#install heckle
dmayer$ sudo gem install heckle

#example of the infinite loop Error Heckle run
heckle Syncer should_be_excluded? --tests test/unit/client/syncer_test.rb -v

Setting timeout at 5 seconds.
Initial tests pass. Let's rumble.

**********************************************************************
*** Syncer#should_be_excluded? loaded with 13 possible mutations
**********************************************************************
...
2 mutations remaining...
Replacing Syncer#should_be_excluded? with:

2 mutations remaining...
Replacing Syncer#should_be_excluded? with:
... loops forever ...

#Heckle run against our Client class and the process method

dmayer$ heckle Client process --tests test/unit/client/client_test.rb

Initial tests pass. Let's rumble.

**********************************************************************
*** Client#process loaded with 9 possible mutations
**********************************************************************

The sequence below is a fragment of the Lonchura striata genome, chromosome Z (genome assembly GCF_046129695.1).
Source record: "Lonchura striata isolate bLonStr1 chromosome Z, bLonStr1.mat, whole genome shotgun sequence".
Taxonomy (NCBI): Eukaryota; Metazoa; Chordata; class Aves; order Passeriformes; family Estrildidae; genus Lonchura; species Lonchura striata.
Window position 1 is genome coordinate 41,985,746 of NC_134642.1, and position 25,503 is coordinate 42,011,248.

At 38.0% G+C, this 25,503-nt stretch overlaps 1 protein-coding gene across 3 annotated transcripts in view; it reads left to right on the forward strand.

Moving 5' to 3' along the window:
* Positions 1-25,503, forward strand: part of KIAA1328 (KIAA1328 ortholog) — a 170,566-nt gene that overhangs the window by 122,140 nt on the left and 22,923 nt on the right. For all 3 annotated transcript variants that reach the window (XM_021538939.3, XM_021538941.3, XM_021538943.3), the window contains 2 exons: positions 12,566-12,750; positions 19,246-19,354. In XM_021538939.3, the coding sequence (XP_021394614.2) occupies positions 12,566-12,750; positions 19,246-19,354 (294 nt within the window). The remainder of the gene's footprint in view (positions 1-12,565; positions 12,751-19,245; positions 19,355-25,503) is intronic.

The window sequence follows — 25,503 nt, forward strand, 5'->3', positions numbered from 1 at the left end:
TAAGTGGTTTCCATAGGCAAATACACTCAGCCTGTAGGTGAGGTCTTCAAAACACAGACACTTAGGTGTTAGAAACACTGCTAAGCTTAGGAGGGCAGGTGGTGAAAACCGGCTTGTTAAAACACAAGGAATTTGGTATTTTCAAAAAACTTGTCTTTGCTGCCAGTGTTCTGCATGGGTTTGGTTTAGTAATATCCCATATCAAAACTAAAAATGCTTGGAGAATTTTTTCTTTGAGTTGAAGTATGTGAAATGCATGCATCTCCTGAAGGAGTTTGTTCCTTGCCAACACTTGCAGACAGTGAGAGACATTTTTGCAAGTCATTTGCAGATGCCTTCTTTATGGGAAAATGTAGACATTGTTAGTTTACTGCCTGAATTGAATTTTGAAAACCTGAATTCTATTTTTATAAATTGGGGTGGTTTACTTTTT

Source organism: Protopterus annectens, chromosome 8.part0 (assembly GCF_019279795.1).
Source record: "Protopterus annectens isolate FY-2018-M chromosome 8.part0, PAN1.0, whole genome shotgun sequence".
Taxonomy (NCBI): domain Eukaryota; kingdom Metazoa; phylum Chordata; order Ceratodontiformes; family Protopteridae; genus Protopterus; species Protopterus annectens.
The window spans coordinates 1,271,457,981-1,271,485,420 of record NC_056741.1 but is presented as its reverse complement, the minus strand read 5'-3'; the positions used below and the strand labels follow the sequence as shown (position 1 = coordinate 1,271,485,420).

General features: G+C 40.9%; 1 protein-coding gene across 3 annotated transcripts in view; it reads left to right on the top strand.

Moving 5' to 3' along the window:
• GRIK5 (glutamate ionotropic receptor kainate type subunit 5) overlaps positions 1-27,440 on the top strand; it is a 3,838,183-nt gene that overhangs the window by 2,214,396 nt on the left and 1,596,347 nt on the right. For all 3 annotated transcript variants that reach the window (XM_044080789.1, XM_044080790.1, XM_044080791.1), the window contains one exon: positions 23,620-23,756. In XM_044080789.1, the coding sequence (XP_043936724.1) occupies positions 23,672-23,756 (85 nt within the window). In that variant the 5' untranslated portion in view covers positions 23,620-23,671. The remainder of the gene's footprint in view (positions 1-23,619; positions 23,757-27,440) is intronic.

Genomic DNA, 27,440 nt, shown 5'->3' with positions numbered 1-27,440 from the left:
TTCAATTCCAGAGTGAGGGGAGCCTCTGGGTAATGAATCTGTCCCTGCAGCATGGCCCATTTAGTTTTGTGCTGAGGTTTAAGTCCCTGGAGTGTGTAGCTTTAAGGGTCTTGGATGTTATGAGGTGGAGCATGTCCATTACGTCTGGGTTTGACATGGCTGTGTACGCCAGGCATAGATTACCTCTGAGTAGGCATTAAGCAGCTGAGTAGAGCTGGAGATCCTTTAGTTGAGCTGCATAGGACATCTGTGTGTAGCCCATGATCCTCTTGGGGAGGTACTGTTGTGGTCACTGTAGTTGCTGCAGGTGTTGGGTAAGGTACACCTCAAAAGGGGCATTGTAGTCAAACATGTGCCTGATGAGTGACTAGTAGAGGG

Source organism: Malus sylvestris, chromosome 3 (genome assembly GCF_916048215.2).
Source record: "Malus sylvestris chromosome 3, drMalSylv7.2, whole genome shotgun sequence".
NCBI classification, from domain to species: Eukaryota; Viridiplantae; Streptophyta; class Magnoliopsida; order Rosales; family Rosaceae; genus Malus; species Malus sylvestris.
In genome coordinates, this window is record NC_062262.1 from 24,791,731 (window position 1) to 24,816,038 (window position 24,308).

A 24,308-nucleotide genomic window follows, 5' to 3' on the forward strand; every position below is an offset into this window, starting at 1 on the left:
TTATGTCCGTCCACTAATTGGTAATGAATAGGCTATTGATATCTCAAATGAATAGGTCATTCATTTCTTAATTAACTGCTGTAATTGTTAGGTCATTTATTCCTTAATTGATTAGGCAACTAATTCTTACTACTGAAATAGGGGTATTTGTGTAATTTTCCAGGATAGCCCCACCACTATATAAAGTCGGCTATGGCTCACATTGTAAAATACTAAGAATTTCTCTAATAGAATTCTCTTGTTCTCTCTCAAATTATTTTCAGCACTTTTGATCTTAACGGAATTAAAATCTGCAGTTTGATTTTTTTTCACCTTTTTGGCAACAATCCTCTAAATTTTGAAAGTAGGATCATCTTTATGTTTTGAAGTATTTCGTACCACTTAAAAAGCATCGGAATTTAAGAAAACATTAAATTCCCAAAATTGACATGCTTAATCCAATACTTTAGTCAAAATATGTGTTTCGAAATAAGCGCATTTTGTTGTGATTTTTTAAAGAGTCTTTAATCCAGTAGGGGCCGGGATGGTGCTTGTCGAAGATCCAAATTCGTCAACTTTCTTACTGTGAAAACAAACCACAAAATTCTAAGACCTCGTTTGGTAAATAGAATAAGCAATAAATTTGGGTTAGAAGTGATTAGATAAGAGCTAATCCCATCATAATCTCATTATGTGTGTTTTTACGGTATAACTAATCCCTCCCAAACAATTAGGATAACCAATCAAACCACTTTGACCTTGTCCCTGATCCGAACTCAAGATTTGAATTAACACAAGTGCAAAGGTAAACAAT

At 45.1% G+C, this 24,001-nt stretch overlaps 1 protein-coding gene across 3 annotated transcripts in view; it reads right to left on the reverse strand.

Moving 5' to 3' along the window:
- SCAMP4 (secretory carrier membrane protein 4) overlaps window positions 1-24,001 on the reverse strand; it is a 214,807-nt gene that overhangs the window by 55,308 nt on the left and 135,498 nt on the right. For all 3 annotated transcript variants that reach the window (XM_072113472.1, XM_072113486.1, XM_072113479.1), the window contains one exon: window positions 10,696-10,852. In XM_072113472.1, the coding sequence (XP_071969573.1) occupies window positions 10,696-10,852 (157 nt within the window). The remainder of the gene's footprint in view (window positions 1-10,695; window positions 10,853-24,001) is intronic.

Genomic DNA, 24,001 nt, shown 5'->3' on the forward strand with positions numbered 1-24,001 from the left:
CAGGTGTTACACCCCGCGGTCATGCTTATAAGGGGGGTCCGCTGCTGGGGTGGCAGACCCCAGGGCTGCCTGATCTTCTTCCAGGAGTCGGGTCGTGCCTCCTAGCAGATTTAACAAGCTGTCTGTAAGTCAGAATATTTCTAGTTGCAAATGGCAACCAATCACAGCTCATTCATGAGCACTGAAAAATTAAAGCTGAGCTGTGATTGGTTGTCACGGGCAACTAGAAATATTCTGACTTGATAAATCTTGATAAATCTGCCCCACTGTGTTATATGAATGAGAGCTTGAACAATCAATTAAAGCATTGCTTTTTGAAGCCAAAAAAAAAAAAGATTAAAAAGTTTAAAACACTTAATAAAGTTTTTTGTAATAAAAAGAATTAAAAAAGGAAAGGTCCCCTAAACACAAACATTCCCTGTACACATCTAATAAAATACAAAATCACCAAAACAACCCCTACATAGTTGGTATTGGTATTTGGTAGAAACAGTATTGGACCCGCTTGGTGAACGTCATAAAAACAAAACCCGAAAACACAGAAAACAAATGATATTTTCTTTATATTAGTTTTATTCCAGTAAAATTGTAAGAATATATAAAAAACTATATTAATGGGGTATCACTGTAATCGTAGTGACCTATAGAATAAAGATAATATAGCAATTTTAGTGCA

9 mutations remaining...
8 mutations remaining...
7 mutations remaining...
6 mutations remaining...
5 mutations remaining...
4 mutations remaining...
3 mutations remaining...
2 mutations remaining...
1 mutations remaining...

The following mutations didn't cause test failures:

--- original
+++ mutation

def process(command)

case command
when @buffer.Ready then
process_ready
- when @buffer.SetID then
+ when nil then
process_set_id(command)
when @buffer.InitProject then
process_init_project
when @buffer.Result then
process_result(command)
when @buffer.Goodbye then
kill_event_loop
when @buffer.Done then
process_done
when @buffer.Error then
process_error(command)
else
@log.error("client ignoring invalid command #{command}") if @log
end
end

--- original
+++ mutation
def process(command)
case command
when @buffer.Ready then
process_ready
when @buffer.SetID then
process_set_id(command)
when @buffer.InitProject then
process_init_project
when @buffer.Result then
process_result(command)
when @buffer.Goodbye then
kill_event_loop
when @buffer.Done then
process_done
when @buffer.Error then
process_error(command)
else
- @log.error("client ignoring invalid command #{command}") if @log
+ nil if @log
end
end

Heckle Results:

Passed : 0
Failed : 1
Thick Skin: 0

Improve the tests and try again.

#Tests added / changed to improve Heckle results

def test_process_process_loop__random_result
    Client.any_instance.expects(:start_tls).returns(true)
    client = Client.new({})
    client.stubs(:send_data)
    client.log = stub_everything